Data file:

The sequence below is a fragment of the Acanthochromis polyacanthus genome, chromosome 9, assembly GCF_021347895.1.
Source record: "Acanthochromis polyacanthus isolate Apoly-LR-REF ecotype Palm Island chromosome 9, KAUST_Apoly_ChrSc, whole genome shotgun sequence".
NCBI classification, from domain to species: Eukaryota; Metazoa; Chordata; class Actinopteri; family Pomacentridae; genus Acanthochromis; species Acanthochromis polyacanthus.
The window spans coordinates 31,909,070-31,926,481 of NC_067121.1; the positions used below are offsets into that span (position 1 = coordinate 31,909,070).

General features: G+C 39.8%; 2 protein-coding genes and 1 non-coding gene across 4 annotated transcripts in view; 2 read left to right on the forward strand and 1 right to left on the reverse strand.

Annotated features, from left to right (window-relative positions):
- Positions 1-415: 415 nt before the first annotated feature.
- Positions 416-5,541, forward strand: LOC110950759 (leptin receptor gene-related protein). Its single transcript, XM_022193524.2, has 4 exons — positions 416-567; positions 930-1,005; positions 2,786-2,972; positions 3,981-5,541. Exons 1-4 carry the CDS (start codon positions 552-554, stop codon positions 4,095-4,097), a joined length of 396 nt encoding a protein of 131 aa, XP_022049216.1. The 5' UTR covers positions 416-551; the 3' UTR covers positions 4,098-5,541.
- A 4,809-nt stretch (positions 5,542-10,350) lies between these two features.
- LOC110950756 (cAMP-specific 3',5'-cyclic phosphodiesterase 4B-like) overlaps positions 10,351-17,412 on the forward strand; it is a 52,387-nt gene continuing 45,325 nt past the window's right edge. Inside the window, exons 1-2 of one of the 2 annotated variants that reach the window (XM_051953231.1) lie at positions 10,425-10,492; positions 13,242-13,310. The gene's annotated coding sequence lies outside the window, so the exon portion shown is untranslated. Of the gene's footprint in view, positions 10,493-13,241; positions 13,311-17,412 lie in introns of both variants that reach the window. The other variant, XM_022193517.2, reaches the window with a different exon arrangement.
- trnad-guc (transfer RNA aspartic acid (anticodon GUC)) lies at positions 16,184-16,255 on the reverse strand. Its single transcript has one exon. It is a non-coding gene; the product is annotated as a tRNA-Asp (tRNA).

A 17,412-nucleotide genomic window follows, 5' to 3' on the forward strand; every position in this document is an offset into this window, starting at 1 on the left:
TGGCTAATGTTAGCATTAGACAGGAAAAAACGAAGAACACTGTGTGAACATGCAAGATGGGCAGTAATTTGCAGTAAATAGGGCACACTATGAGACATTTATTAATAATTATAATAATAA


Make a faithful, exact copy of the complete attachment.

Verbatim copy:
The sequence below is a fragment of the Acanthochromis polyacanthus genome, chromosome 9, assembly GCF_021347895.1.
Source record: "Acanthochromis polyacanthus isolate Apoly-LR-REF ecotype Palm Island chromosome 9, KAUST_Apoly_ChrSc, whole genome shotgun sequence".
NCBI classification, from domain to species: Eukaryota; Metazoa; Chordata; class Actinopteri; family Pomacentridae; genus Acanthochromis; species Acanthochromis polyacanthus.
The window spans coordinates 31,909,070-31,926,481 of NC_067121.1; the positions used below are offsets into that span (position 1 = coordinate 31,909,070).

General features: G+C 39.8%; 2 protein-coding genes and 1 non-coding gene across 4 annotated transcripts in view; 2 read left to right on the forward strand and 1 right to left on the reverse strand.

Annotated features, from left to right (window-relative positions):
- Positions 1-415: 415 nt before the first annotated feature.
- Positions 416-5,541, forward strand: LOC110950759 (leptin receptor gene-related protein). Its single transcript, XM_022193524.2, has 4 exons — positions 416-567; positions 930-1,005; positions 2,786-2,972; positions 3,981-5,541. Exons 1-4 carry the CDS (start codon positions 552-554, stop codon positions 4,095-4,097), a joined length of 396 nt encoding a protein of 131 aa, XP_022049216.1. The 5' UTR covers positions 416-551; the 3' UTR covers positions 4,098-5,541.
- A 4,809-nt stretch (positions 5,542-10,350) lies between these two features.
- LOC110950756 (cAMP-specific 3',5'-cyclic phosphodiesterase 4B-like) overlaps positions 10,351-17,412 on the forward strand; it is a 52,387-nt gene continuing 45,325 nt past the window's right edge. Inside the window, exons 1-2 of one of the 2 annotated variants that reach the window (XM_051953231.1) lie at positions 10,425-10,492; positions 13,242-13,310. The gene's annotated coding sequence lies outside the window, so the exon portion shown is untranslated. Of the gene's footprint in view, positions 10,493-13,241; positions 13,311-17,412 lie in introns of both variants that reach the window. The other variant, XM_022193517.2, reaches the window with a different exon arrangement.
- trnad-guc (transfer RNA aspartic acid (anticodon GUC)) lies at positions 16,184-16,255 on the reverse strand. Its single transcript has one exon. It is a non-coding gene; the product is annotated as a tRNA-Asp (tRNA).

A 17,412-nucleotide genomic window follows, 5' to 3' on the forward strand; every position in this document is an offset into this window, starting at 1 on the left:
TGGCTAATGTTAGCATTAGACAGGAAAAAACGAAGAACACTGTGTGAACATGCAAGATGGGCAGTAATTTGCAGTAAATAGGGCACACTATGAGACATTTATTAATAATTATAATAATAA